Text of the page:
Here we go again.

“I just found a big lump in my breast tissue area. HTG. I don’t know who I call.”

My husband received this text this past Monday, erev 9 b’Av, the saddest day in Jewish history.

“Oy. Call a doctor.” he texted back.

What the Hell else could he say? He’d been through this so many times before. Then there was that one time it was Cancer. What do you text to a person that had breast cancer, got treated, then, after it was supposedly all gone, thank you very much, found a lump in the remaining breast tissue hiding under her arm?

“Tough break, 4 u!” (This is just a fictional example! Please don’t be getting all angry at anyone, real or fictional!)

“Wow, that sucks! You always did have huge hooters, no wonder it was hiding!”

“Seriously? I had my dress picked out for your NED party! And it is not returnable! And yes, I got a great deal!

I’m going with choice 3. Monday (today) I will have a sonogram and MRI, since I have no mamms to gram. This is the imaging of choice for my mastectomy sistas out there. Get your mammograms and MRIs, people with breasts! And, as they say in the NYC subway, ‘if you see (or feel) something, say something‘. Word. I found my original cancer by fondling myself. It’s a good thing, too, because no one believed me at first (this is the subject of another blog post).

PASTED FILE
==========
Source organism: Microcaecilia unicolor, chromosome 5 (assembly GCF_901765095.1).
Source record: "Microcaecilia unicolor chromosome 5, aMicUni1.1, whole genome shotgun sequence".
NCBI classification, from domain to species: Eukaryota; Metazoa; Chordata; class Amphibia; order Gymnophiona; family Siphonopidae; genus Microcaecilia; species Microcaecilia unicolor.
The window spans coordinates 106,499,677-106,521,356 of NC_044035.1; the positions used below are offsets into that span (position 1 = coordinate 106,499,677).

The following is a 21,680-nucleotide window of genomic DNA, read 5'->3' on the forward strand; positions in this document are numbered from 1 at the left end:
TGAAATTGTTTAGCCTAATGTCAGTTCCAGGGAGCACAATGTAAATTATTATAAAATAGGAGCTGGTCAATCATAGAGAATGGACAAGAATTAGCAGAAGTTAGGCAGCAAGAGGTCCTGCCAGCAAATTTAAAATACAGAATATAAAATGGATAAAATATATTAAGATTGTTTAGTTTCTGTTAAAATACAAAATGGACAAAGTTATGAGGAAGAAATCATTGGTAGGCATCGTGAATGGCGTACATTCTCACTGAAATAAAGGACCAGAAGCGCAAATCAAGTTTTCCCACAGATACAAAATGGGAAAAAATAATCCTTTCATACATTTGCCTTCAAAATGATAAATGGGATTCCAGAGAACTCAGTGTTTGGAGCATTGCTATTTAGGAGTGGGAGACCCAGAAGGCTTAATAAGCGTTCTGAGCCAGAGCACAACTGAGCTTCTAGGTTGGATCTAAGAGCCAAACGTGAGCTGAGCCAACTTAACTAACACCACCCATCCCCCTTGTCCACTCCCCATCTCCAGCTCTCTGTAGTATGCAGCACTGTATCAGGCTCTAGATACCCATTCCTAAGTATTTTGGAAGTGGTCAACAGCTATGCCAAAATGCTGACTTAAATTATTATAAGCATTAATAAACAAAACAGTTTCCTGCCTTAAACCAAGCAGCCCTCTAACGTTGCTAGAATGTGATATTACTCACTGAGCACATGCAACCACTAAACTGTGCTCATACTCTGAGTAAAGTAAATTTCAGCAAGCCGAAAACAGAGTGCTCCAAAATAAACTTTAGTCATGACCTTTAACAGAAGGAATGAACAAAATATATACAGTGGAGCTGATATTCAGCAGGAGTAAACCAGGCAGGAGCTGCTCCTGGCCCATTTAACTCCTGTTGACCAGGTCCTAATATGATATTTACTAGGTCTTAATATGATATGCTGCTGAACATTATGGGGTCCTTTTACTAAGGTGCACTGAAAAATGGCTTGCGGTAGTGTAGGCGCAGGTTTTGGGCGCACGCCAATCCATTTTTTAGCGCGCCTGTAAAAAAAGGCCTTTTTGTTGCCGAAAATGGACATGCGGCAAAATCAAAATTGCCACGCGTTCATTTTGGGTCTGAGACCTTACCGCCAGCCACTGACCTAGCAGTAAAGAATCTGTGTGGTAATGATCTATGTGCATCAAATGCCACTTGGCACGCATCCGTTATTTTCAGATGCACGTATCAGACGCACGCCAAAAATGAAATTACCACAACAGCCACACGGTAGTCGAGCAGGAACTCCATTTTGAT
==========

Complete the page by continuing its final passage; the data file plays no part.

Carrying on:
This time, however, no time was wasted in getting me an appointment with a Harvard educated breast surgeon, Dr. Red Stripe. Although Dr. Stripe assured me that chances of recurrence in a person with Stage 0 cancer, she also indicated that in my case (my history of other cancers), we need to err on the side of caution and get some imaging done, especially because this thing is in the little breast tissue I have left,
hiding in my armpit, called the Axillary Tail of Spence. The ATOS is the perfect place for The Guys In The White Van to plant their evil Cancercerific seeds.

“Ok, I have a sonogram and MRI on Monday.”

My husband received that text this afternoon. What I’m really hoping for is that he receives this text in a couple of weeks or so:

“Sono and MRI done. Sonograper (is that her title?) says it is nothing to worry about”

Then, about a week after that, he’ll get this one:

“Dr. Red Stripe says all is good! I’m NED!”

After all, I already have my dress.


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Unpronounceable Cancers

You know what is worse than toe cancer? Unpronounceable cancers. Waldenstrom’s Macroglobulinemia, as hard as it is to believe, is not the easiest cancer to say. Why does so much money go to breast cancer research as opposed to Waldenstrom’s Macroglobulinemia? Breast cancer is easy to pronounce.